What’s all the fuss about the SAT changes, anyway? Pen & Prep recently sat down with the president of Cram Crew, Deepak Thadhani, to get answers to some hotly debated questions.
Question: Can you give a broad overview of the changes being made to the SAT?
Answer: They are doing away with many of the things that make the SAT so different from the ACT (guessing strategies, vocabulary memorization, etc.) and introducing reading passages that are more closely aligned with the types of texts students read in school. The changes will help the test do a better job of measuring students’ accumulated learning instead of how well they studied just for the SAT.
Q: What about the format changes?
A: The format changes are pretty extensive and include a change in almost every area of the exam. The essay, once required, will now be optional. It will also now be 50 minutes instead of 25 and will focus on analytical thinking over simple writing skills. The critical reading will merge with the multiple-choice writing questions to form a section called “evidence-based reading and writing.” Each test will include as a reading passage a document that is considered a critical civic text. Obscure vocabulary will no longer be tested; instead vocabulary questions will focus on words students are likely to use or encounter in real-world situations. The math section will focus more on data analysis and on more advanced math concepts beyond simple algebra. The guess penalty has been eliminated, which is a major change for students in regards to how they prepare for the SAT. And finally, the total score will return to 1600: 800 for math and 800 for evidence-based reading and writing.
Q: When is the SAT changing?
A: The first administration of the redesigned exam will take place in the spring of 2016. The current class of 2017 will be affected by the change.
Q: What does the change mean for students?
A: Preparing for the SAT will be very similar to preparing for the ACT exam. The current SAT requires students to learn how to actually take the exam whereas in the future the preparation will focus on content and analysis. Students will not be required to learn a lot of outside material that they don’t currently learn in school.
Q: How do you think these changes will affect Cram Crew and tutoring companies in general?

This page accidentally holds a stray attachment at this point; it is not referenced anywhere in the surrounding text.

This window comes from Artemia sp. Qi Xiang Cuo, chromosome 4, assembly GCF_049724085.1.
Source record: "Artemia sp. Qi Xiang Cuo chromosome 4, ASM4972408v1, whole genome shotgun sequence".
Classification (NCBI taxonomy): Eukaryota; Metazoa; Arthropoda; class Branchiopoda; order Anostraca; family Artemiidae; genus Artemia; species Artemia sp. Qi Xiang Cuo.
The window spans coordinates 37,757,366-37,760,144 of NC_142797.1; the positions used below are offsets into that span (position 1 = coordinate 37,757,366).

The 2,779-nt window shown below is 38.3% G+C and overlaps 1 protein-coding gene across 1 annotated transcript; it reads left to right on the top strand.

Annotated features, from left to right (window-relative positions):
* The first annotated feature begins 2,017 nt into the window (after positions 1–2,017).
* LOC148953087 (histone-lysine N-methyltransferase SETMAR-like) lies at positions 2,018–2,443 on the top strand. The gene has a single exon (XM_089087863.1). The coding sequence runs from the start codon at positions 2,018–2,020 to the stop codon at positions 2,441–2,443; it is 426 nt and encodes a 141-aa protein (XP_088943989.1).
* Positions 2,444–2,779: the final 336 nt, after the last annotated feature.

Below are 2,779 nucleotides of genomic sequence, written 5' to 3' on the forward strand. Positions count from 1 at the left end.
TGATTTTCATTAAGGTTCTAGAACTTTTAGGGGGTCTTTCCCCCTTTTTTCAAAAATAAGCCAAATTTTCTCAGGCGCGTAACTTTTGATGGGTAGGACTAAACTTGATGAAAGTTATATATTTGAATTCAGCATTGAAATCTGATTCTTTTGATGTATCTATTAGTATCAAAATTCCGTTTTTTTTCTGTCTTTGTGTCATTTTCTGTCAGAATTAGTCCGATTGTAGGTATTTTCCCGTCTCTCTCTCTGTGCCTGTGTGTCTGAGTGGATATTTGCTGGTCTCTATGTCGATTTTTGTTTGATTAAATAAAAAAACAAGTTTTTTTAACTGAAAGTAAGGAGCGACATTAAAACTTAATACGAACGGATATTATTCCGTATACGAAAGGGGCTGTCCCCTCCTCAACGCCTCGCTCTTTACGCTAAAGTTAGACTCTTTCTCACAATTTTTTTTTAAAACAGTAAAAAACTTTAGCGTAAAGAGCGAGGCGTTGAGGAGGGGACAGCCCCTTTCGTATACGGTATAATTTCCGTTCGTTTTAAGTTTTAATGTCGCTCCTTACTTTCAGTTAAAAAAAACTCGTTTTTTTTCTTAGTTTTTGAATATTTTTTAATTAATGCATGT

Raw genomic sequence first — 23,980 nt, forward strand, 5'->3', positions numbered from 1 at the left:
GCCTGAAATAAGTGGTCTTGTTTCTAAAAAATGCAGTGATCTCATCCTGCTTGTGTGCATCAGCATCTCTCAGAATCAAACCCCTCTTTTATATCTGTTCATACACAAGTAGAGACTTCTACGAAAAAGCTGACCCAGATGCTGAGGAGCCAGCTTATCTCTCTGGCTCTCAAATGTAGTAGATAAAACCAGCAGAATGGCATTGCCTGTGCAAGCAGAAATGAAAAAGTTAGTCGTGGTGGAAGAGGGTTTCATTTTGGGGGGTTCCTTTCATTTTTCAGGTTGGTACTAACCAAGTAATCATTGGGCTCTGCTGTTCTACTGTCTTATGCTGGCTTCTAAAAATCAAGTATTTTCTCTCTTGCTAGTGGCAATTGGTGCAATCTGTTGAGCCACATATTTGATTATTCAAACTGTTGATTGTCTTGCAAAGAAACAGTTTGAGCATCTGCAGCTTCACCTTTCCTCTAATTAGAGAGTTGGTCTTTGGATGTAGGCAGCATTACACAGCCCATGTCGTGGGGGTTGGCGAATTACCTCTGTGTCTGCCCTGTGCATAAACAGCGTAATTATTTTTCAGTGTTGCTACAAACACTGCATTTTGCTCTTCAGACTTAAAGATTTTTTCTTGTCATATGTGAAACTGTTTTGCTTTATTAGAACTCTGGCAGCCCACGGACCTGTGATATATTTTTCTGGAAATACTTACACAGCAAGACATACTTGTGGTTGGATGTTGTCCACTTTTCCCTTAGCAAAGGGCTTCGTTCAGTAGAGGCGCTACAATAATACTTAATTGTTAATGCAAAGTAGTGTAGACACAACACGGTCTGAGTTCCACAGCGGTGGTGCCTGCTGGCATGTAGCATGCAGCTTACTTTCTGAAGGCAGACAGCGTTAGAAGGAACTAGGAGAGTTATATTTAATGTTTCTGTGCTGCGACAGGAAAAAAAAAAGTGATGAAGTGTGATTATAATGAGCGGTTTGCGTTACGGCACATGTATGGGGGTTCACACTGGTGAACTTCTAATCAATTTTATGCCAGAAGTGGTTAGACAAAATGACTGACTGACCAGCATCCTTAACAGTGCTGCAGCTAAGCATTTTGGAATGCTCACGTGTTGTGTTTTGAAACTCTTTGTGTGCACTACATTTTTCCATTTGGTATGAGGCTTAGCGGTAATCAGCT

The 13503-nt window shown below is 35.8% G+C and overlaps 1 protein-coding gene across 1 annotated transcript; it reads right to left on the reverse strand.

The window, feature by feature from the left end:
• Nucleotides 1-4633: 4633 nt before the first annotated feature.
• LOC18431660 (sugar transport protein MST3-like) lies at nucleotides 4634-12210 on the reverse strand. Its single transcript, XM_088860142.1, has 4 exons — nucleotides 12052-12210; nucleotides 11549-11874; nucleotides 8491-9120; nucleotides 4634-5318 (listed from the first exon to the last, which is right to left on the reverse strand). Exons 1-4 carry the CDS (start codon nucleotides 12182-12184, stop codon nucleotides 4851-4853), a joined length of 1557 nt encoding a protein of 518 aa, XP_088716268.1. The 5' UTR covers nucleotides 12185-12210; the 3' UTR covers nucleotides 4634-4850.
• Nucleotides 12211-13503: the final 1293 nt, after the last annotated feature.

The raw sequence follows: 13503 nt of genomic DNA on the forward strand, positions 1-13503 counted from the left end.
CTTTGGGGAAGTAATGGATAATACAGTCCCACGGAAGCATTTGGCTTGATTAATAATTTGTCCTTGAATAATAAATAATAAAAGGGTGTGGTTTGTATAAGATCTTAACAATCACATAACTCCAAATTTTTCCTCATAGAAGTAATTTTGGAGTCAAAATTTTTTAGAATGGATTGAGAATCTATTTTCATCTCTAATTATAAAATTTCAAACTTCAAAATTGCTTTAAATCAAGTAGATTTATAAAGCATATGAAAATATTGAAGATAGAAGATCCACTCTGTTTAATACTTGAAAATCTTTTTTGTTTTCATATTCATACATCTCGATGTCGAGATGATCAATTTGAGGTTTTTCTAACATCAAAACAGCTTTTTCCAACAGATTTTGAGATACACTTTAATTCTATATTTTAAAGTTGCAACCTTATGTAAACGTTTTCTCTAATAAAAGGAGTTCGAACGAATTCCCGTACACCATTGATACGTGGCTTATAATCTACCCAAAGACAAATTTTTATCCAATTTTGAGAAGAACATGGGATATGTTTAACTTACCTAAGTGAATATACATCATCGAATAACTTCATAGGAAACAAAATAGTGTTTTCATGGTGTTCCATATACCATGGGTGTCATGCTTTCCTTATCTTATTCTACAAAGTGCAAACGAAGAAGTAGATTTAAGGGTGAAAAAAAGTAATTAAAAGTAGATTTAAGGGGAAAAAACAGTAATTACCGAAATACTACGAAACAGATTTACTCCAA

A: I strongly believe that some students benefit from a one-on-one approach. Yes, we help navigate the test and material, but we are also here to provide confidence and support throughout the standardized testing process. Even though the College Board has updated the SAT, this does not change the fact that most universities require a standardized test for admissions. This process can be intimidating for parents and students who have never navigated it before. We are simply a tool they can use to gain insight into the process.
Q: Why do you think the SAT made such drastic changes?
A: I think the changes have been a long time coming. In 2012 more students took the ACT than the SAT. In recent years, I have seen more of my students choose the ACT because of the format and structure of the test. It’s not a surprise that the new SAT mirrors the ACT, which does not have a scoring penalty and includes an optional essay.
Q: What should parents and student be doing in the meantime?
A: While 2016 seems like a long time away, it is important that students and parents anticipate test-taking needs.
Q: Any idea what the new test will look like?
A: The College Board will be releasing sample items from the newly designed test. This will allow students to get an idea of what to expect on the new exam. The Development team at Cram Crew will be hard at work researching the proposed changes, developing new materials for the exam, and creating timelines and strategies for students to use.
So, to put all of this into perspective, the SAT is changing and it looks like it’s for the better. Get your test-taking pencil (or computer mouse) ‘cause there’s a new test in town!
– Aleah J.